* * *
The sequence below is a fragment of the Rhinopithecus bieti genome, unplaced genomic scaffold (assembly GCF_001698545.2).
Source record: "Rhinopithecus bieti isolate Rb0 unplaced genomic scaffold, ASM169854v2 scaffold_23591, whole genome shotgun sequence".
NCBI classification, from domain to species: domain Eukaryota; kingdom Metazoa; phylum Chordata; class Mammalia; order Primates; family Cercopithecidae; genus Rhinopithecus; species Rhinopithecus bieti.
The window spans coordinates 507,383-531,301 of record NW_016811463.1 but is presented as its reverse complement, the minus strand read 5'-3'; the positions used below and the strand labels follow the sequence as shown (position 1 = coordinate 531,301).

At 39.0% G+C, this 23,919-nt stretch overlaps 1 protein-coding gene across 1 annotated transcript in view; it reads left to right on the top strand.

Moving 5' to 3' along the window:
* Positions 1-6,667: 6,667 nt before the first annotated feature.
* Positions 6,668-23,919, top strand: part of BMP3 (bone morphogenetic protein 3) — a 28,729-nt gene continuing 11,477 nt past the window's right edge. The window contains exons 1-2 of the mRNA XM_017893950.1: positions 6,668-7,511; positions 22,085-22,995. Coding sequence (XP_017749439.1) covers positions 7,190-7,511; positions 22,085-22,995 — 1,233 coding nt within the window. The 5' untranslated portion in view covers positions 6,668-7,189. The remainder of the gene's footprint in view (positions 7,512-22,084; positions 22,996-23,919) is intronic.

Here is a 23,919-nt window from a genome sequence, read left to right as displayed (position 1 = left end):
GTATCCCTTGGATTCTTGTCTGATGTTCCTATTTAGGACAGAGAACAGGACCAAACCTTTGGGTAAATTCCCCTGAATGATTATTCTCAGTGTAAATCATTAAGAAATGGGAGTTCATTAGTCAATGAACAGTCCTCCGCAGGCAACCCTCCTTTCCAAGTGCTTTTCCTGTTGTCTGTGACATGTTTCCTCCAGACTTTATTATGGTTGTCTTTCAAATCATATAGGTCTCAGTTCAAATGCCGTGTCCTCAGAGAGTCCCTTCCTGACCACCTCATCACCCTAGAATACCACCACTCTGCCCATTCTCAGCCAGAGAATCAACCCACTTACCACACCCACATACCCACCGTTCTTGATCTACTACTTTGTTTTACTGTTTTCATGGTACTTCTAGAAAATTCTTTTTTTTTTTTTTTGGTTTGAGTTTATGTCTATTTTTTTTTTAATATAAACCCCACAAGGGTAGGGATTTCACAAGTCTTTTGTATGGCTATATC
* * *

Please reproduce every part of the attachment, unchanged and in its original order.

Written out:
The sequence below is a fragment of the Rhinopithecus bieti genome, unplaced genomic scaffold (assembly GCF_001698545.2).
Source record: "Rhinopithecus bieti isolate Rb0 unplaced genomic scaffold, ASM169854v2 scaffold_23591, whole genome shotgun sequence".
NCBI classification, from domain to species: domain Eukaryota; kingdom Metazoa; phylum Chordata; class Mammalia; order Primates; family Cercopithecidae; genus Rhinopithecus; species Rhinopithecus bieti.
The window spans coordinates 507,383-531,301 of record NW_016811463.1 but is presented as its reverse complement, the minus strand read 5'-3'; the positions used below and the strand labels follow the sequence as shown (position 1 = coordinate 531,301).

At 39.0% G+C, this 23,919-nt stretch overlaps 1 protein-coding gene across 1 annotated transcript in view; it reads left to right on the top strand.

Moving 5' to 3' along the window:
* Positions 1-6,667: 6,667 nt before the first annotated feature.
* Positions 6,668-23,919, top strand: part of BMP3 (bone morphogenetic protein 3) — a 28,729-nt gene continuing 11,477 nt past the window's right edge. The window contains exons 1-2 of the mRNA XM_017893950.1: positions 6,668-7,511; positions 22,085-22,995. Coding sequence (XP_017749439.1) covers positions 7,190-7,511; positions 22,085-22,995 — 1,233 coding nt within the window. The 5' untranslated portion in view covers positions 6,668-7,189. The remainder of the gene's footprint in view (positions 7,512-22,084; positions 22,996-23,919) is intronic.

Here is a 23,919-nt window from a genome sequence, read left to right as displayed (position 1 = left end):
GTATCCCTTGGATTCTTGTCTGATGTTCCTATTTAGGACAGAGAACAGGACCAAACCTTTGGGTAAATTCCCCTGAATGATTATTCTCAGTGTAAATCATTAAGAAATGGGAGTTCATTAGTCAATGAACAGTCCTCCGCAGGCAACCCTCCTTTCCAAGTGCTTTTCCTGTTGTCTGTGACATGTTTCCTCCAGACTTTATTATGGTTGTCTTTCAAATCATATAGGTCTCAGTTCAAATGCCGTGTCCTCAGAGAGTCCCTTCCTGACCACCTCATCACCCTAGAATACCACCACTCTGCCCATTCTCAGCCAGAGAATCAACCCACTTACCACACCCACATACCCACCGTTCTTGATCTACTACTTTGTTTTACTGTTTTCATGGTACTTCTAGAAAATTCTTTTTTTTTTTTTTTGGTTTGAGTTTATGTCTATTTTTTTTTTAATATAAACCCCACAAGGGTAGGGATTTCACAAGTCTTTTGTATGGCTATATC